After considering their testimonies from “bishops who have damaged communion in the Church as a result of weakness and errors” as well as those caving into pressure, according to Pope Francis’s message, each of their cases was studied before decrees of reconciliation were signed.
In the end, the seven living excommunicated Chinese government appointed bishops were once again admitted to full ecclesiastical communion.
What is the immediate next step?
Both sides must resolve the placement of formerly excommunicated bishops and fill vacancies in 12 dioceses. Problems of the 30 or so underground bishops also remain to be resolved.
Pope Francis has established a new diocese in Chengde, Hebei province northeast of Beijing. As a result, Jehol, Jinzhou and Chifeng dioceses have been made smaller to accommodate the new diocese.
He has also appointed as bishop of the new diocese Guo Jincai, who is also deputy secretary general of the Chinese Patriotic Catholic Association. There are 25,000 faithful, seven priests and about 10 nuns in the Chengde diocese.
Earlier this year, the Vatican asked the legitimate bishops Peter Zhuang Jianjian of Shantou diocese and Joseph Guo Xijin of Mindong diocese to step down and make room for Huang and Zhan, who are now reconciled with the Pope.
How do Catholics on the Chinese mainland perceive the deal?
An older generation of mainland underground Catholics felt disappointed by the deal as it was signed in a time of intense religious crackdown across China.
Crosses have been torn down, Christian churches closed and, in some cases, bibles burned, according to underground Protestant Christians. Some fear the mainland government will be further emboldened to bring in harsher measures to eliminate underground churches in the name of communion after winning a compromise from the Vatican.
In fact, a crackdown has already begun in Hebei province, home to one of China’s largest underground Catholic communities. According to a government notice seen by the Post, Shijiazhuang’s Gaocheng district authorities are moving to eliminate underground Catholic establishments.
There are also concerns about Pope Francis’s lack of understanding about the intensity of the religious crackdown in China. Chinese priest Father Luke, referring to the Pope’s letter, said the mainland’s faithful had never “resisted” Chinese government.
“He mentioned ‘resistance’ but it shows that he really doesn’t understand. Chinese lay faithful have always been disadvantaged and continued to endure. There is no room to resist the authorities … His wish is beautiful but is far from the reality,” Luke said.
What issues remain unresolved following the agreement?
1. The future of 30-plus underground bishops and underground Catholic churches:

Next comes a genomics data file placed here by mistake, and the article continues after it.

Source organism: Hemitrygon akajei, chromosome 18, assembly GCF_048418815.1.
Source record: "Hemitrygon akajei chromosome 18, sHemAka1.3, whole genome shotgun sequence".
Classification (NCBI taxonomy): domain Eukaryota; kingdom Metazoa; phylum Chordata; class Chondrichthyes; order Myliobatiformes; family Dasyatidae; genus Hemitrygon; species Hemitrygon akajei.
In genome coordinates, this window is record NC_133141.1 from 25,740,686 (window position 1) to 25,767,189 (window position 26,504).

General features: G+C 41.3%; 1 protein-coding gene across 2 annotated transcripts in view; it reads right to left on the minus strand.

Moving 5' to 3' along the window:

The underground Catholic communities are likely to experience a similar crackdown to that suffered by Protestant Christian churches.
Sources said mainland authorities might accept a few underground bishops but conditions remain unknown. It is possible that they could be recognised by the Bishops Conference of Catholic Church in China and asked to join the Chinese Patriotic Catholic Association. But whether they would agree to join remains another issue.
Meanwhile, at least two underground bishops have already been asked to step down to make room for government-ordained bishops.
Father Heyndrickx said the Chinese authorities were also eager to clarify the situation of underground bishops.
“They are trouble in the eyes of authorities as they exist outside the law and publicly oppose [religious affairs] regulations. It’s not good for China’s image,” he said.
It is also unclear whether the bishops that are jailed, “disappeared” or incommunicado could be released. For example, Bishop James Su Zhimin of Baoding diocese in Hebei province “disappeared” in 1997. His whereabouts remains unknown.
2. The role of the Chinese Patriotic Catholic Association change in future:
The state-controlled Chinese Patriotic Catholic Association has vowed to be independent, autonomous in the governing and operation of church affairs while upholding the direction of Sinicisation and the path that suits a socialist society.
One of its main functions is to make sure clerics and lay faithful are patriotic and toe the Communist Party line. It used to insist on selecting and ordaining its own bishops without papal consent. How it will change in the future remains a question to be answered.
“The independence of CPCA is absolutely unacceptable for the Catholic Church,” Heyndrickx said.
3. The Vatican’s role in ensuring freedom of worship in China:
Mainland authorities amended China’s Religious Affairs Regulation this February to ramp up the crackdown against underground Christian churches across the nation.
Other measures have included the banning of religious preaching on the internet. The effect has been a strengthening of the authorities’ grip over officially sanctioned religious bodies as well as underground church communities.
Future gatherings of unsanctioned groups have been made incredibly difficult.
Why is Sino-Vatican relationship so tricky?